Why is promoting independence in early childhood important? What are some effective ways to promote independence?
Author Alfie Kohn created his unconditional parenting technique to teach parents how unconditional acceptance leads to more emotionally stable children. While this technique is more demanding than traditional parenting, Kohn says your investment will promote independence in early childhood.
Read on to learn Kohn’s two ways to promote independence in early childhood.
Benefits of Promoting Independence in Early Childhood
Alfie Kohn is the author of 14 books, most of which focus on education and parenting. In Unconditional Parenting, he argues that most of us have learned to parent in a “conditional” way: That is, we make our children believe that we only love them when they do what we want.
Unconditional Parenting, published in 2005, was an early contribution to the popular “gentle parenting” movement: a set of loosely associated approaches that move away from traditional discipline methods. Advocates for gentle parenting argue that it promotes independence in early childhood by:
- Fostering autonomy
- Developing stronger parent-child bonds
- Building children’s internal motivation
#1: Control the Environment
To promote independence in early childhood, Kohn recommends structuring your child’s environment so it sets him up for success. For example, it’s more effective to set up a barrier between the child and any dangerous objects than to continually tell them “no” or move him away. For a small child, this could look like moving breakable objects to higher shelves. If you’re going to leave the house to do something that you know will be boring for your child, bring along some toys or books that will keep him occupied.
This guideline applies to time, too: It’s a universal rule of parenting that the tighter the timeframe, the longer the child will take to get ready. Whenever you can, allot more time to activities than you think you’ll need. Doing this also helps you to keep your cool.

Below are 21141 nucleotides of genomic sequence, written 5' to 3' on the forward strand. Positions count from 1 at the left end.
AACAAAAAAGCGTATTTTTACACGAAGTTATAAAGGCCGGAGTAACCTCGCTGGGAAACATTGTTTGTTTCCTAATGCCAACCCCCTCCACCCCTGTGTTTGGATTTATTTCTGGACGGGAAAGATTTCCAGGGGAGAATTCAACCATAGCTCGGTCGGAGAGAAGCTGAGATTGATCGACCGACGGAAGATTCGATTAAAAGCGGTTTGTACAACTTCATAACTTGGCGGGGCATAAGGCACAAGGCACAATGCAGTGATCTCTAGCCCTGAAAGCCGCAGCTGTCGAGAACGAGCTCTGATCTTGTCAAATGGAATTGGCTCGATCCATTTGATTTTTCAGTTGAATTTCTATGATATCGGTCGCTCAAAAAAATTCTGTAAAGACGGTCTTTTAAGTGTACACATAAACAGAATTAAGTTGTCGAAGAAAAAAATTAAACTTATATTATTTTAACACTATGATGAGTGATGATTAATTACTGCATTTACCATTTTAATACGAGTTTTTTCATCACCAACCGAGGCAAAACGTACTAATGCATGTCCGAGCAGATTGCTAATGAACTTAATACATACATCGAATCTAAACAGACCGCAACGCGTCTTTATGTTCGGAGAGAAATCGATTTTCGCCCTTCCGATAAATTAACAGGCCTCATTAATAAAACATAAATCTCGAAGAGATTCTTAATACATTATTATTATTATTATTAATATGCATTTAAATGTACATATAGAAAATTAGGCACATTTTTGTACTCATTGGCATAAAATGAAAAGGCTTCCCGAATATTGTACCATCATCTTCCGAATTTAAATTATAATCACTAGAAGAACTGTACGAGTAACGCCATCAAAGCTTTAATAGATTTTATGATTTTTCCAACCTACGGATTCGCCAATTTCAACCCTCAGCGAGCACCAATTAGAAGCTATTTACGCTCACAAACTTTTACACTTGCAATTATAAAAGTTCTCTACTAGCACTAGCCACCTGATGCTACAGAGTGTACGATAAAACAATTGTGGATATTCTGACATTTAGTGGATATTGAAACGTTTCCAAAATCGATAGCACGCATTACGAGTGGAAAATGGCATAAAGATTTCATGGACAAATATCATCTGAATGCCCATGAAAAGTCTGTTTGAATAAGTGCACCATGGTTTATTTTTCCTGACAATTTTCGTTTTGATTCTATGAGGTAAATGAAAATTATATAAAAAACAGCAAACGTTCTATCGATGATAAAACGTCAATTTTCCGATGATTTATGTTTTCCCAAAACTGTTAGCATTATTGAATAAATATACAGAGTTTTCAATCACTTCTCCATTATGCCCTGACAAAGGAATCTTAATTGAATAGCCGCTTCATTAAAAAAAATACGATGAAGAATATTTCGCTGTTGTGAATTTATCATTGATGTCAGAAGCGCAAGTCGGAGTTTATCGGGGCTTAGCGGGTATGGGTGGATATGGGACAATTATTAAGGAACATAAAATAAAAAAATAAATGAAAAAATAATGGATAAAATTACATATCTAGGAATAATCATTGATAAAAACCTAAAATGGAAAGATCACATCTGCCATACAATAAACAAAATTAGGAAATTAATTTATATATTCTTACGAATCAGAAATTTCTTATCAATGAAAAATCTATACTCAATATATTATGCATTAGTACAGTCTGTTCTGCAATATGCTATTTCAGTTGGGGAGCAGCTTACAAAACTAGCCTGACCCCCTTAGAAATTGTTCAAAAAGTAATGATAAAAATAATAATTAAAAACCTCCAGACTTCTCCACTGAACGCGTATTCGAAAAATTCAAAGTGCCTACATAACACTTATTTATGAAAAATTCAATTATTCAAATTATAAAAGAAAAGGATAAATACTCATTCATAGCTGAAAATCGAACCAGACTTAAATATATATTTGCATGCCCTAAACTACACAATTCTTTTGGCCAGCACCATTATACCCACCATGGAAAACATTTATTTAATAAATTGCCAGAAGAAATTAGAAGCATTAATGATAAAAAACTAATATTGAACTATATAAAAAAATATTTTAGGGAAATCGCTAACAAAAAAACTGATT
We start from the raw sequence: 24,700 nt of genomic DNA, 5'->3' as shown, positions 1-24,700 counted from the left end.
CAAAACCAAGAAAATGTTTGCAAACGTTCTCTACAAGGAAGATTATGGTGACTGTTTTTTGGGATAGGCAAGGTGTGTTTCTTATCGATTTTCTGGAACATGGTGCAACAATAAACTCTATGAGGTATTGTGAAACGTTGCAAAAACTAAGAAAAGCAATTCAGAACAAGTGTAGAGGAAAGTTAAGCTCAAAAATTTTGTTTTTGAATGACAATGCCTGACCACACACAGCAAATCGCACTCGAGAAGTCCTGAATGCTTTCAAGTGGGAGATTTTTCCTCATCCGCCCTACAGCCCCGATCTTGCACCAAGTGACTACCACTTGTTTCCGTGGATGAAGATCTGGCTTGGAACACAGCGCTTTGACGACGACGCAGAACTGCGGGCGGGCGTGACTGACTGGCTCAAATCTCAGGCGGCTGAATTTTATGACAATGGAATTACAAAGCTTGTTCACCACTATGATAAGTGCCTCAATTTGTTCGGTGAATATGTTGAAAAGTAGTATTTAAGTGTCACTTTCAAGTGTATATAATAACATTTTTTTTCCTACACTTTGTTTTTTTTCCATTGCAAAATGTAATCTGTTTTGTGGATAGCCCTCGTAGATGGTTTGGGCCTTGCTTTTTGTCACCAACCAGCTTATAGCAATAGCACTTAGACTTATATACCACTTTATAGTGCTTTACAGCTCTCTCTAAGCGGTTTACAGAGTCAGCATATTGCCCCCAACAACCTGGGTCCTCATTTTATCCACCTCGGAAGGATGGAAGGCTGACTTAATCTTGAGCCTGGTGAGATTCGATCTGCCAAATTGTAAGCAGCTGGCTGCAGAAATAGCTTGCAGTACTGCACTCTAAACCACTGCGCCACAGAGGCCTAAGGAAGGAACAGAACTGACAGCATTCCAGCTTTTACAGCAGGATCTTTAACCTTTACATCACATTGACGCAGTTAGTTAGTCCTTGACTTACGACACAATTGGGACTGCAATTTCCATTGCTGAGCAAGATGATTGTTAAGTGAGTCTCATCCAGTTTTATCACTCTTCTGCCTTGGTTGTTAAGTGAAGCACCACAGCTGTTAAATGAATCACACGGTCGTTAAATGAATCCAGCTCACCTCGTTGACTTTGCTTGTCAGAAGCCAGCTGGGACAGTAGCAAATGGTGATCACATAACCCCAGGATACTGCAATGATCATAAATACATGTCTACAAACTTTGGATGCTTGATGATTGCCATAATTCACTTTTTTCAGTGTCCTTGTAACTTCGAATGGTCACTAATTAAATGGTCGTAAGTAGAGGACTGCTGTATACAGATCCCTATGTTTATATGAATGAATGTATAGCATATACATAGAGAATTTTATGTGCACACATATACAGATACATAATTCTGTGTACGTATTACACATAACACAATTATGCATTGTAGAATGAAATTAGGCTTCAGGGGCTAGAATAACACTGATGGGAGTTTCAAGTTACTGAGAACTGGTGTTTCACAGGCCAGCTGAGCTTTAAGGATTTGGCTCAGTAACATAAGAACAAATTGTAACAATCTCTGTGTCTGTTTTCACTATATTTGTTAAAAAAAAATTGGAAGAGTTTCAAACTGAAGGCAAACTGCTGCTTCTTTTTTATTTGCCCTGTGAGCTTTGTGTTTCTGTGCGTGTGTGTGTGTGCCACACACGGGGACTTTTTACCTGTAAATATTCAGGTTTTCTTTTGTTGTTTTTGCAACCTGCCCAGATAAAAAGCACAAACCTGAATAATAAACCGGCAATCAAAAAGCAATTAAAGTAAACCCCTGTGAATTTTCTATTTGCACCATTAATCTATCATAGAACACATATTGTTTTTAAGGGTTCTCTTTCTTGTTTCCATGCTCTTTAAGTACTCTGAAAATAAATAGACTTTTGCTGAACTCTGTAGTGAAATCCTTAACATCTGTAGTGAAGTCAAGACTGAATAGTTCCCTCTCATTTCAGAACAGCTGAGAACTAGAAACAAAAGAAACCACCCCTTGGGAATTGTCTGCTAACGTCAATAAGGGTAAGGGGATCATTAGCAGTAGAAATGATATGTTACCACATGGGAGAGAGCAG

|Control the Environment, Not the Child: The “Yes Space” Technique
Janet Lansbury recommends setting up a “yes space” for your child to promote independence in early childhood. Yes spaces are places that are totally secure—they’re set up so that the child can do whatever she wants inside the space without putting herself in danger (or hearing the word “no”). For younger children, a yes space can be a crib or playpen; for older children, you can set up their whole room this way. Experiencing periods when they don’t constantly hear “no” promotes a longer attention span, gives more freedom, and helps kids practice independence in early childhood.
#2: Avoid Intervening
According to Kohn, most parents are too quick to meddle in their child’s activities, which won’t promote independence in early childhood. To help your child build autonomy, let them sort things out for themselves as much as possible—even if it means sitting on your hands or biting your tongue. (Of course, this doesn’t apply if the child is in immediate danger.) Whenever you’re about to ask a child to do something, pause and consider whether it’s really important. If it’s not, keep quiet.
Kohn suggests that instead of constantly telling children what to do, you should foster autonomy by offering choices and asking questions. To promote independence in early childhood, let children make their own decisions whenever possible, even if this occasionally makes you feel uncomfortable.
|Avoid Intervening: The Counting and Sportscasting Techniques
Avoiding intervention is a cornerstone of the Montessori approach. Maria Montessori believed that children learn best from noticing the effects of their actions on the environment and that the job of the parent is to “remain a quiet observer of all that happens.” Montessori apparently carried around a string of rosary beads that she would count whenever she felt tempted to intervene. You don’t have to carry a string of beads, but consider counting to 10 when you’re tempted to interfere—by the time you get to 10, there might not be any need to.
An alternative approach, and one that’s especially helpful when children are feeling angry or frustrated, is “sportscasting.” Popularized by Janet Lansbury, sportscasting is putting neutral words to what children are doing and feeling. Instead of rushing in to comfort or help a child, a sportscasting parent might say: “Your block tower fell down again. You look disappointed.” Lansbury notes that this technique is especially helpful when there’s conflict between children, as it often spurs them to work out the conflict themselves.
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Here's what you'll find in our full Unconditional Parenting summary :
- How to raise kids to be self-confident, independent, and compassionate
- Why you should throw away the standard parenting rulebook
- Why rewards and punishments cause more harm than good